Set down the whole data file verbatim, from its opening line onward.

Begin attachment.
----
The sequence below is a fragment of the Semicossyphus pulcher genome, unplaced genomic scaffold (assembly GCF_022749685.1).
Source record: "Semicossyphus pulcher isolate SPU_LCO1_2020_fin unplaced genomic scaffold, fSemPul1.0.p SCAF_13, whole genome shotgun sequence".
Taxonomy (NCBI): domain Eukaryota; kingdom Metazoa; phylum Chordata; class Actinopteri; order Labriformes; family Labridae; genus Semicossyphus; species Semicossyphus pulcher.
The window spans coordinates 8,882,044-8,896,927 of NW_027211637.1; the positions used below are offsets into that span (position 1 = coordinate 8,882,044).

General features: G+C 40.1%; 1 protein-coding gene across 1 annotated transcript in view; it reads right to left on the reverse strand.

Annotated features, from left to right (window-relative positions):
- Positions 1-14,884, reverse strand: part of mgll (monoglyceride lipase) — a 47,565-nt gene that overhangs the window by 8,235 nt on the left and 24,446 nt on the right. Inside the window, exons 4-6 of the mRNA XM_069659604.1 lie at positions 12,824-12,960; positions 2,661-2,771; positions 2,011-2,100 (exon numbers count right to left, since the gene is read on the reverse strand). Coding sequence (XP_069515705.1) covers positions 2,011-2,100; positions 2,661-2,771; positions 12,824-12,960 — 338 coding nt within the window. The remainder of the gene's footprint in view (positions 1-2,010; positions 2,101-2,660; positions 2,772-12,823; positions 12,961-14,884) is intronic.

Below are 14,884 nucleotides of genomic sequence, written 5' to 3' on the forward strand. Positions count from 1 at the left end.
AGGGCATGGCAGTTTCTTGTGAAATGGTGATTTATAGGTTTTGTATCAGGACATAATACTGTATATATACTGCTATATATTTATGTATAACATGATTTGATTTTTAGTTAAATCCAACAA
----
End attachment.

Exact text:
The sequence below is a fragment of the Semicossyphus pulcher genome, unplaced genomic scaffold (assembly GCF_022749685.1).
Source record: "Semicossyphus pulcher isolate SPU_LCO1_2020_fin unplaced genomic scaffold, fSemPul1.0.p SCAF_13, whole genome shotgun sequence".
Taxonomy (NCBI): domain Eukaryota; kingdom Metazoa; phylum Chordata; class Actinopteri; order Labriformes; family Labridae; genus Semicossyphus; species Semicossyphus pulcher.
The window spans coordinates 8,882,044-8,896,927 of NW_027211637.1; the positions used below are offsets into that span (position 1 = coordinate 8,882,044).

General features: G+C 40.1%; 1 protein-coding gene across 1 annotated transcript in view; it reads right to left on the reverse strand.

Annotated features, from left to right (window-relative positions):
- Positions 1-14,884, reverse strand: part of mgll (monoglyceride lipase) — a 47,565-nt gene that overhangs the window by 8,235 nt on the left and 24,446 nt on the right. Inside the window, exons 4-6 of the mRNA XM_069659604.1 lie at positions 12,824-12,960; positions 2,661-2,771; positions 2,011-2,100 (exon numbers count right to left, since the gene is read on the reverse strand). Coding sequence (XP_069515705.1) covers positions 2,011-2,100; positions 2,661-2,771; positions 12,824-12,960 — 338 coding nt within the window. The remainder of the gene's footprint in view (positions 1-2,010; positions 2,101-2,660; positions 2,772-12,823; positions 12,961-14,884) is intronic.

Below are 14,884 nucleotides of genomic sequence, written 5' to 3' on the forward strand. Positions count from 1 at the left end.
AGGGCATGGCAGTTTCTTGTGAAATGGTGATTTATAGGTTTTGTATCAGGACATAATACTGTATATATACTGCTATATATTTATGTATAACATGATTTGATTTTTAGTTAAATCCAACAA